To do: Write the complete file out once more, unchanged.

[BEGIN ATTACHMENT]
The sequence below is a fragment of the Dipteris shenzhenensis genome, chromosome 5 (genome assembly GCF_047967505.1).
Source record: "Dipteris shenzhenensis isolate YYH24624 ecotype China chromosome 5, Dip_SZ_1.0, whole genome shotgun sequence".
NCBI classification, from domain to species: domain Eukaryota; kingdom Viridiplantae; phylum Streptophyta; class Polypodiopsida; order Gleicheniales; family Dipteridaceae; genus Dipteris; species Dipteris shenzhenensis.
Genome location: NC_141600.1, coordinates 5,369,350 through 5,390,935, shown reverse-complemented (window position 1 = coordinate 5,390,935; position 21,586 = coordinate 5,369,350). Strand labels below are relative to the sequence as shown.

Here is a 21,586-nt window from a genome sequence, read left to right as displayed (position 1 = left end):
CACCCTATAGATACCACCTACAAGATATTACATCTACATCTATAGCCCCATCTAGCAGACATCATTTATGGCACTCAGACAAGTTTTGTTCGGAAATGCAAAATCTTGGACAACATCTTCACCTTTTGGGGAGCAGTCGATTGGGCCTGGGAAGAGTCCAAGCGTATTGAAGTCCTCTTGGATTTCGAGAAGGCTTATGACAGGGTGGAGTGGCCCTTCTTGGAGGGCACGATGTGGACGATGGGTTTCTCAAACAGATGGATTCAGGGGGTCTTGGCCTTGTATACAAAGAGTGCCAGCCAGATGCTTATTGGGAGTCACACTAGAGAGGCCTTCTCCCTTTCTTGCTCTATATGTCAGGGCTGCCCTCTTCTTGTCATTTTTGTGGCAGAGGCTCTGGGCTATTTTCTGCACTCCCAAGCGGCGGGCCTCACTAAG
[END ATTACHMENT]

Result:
The sequence below is a fragment of the Dipteris shenzhenensis genome, chromosome 5 (genome assembly GCF_047967505.1).
Source record: "Dipteris shenzhenensis isolate YYH24624 ecotype China chromosome 5, Dip_SZ_1.0, whole genome shotgun sequence".
NCBI classification, from domain to species: domain Eukaryota; kingdom Viridiplantae; phylum Streptophyta; class Polypodiopsida; order Gleicheniales; family Dipteridaceae; genus Dipteris; species Dipteris shenzhenensis.
Genome location: NC_141600.1, coordinates 5,369,350 through 5,390,935, shown reverse-complemented (window position 1 = coordinate 5,390,935; position 21,586 = coordinate 5,369,350). Strand labels below are relative to the sequence as shown.

Here is a 21,586-nt window from a genome sequence, read left to right as displayed (position 1 = left end):
CACCCTATAGATACCACCTACAAGATATTACATCTACATCTATAGCCCCATCTAGCAGACATCATTTATGGCACTCAGACAAGTTTTGTTCGGAAATGCAAAATCTTGGACAACATCTTCACCTTTTGGGGAGCAGTCGATTGGGCCTGGGAAGAGTCCAAGCGTATTGAAGTCCTCTTGGATTTCGAGAAGGCTTATGACAGGGTGGAGTGGCCCTTCTTGGAGGGCACGATGTGGACGATGGGTTTCTCAAACAGATGGATTCAGGGGGTCTTGGCCTTGTATACAAAGAGTGCCAGCCAGATGCTTATTGGGAGTCACACTAGAGAGGCCTTCTCCCTTTCTTGCTCTATATGTCAGGGCTGCCCTCTTCTTGTCATTTTTGTGGCAGAGGCTCTGGGCTATTTTCTGCACTCCCAAGCGGCGGGCCTCACTAAG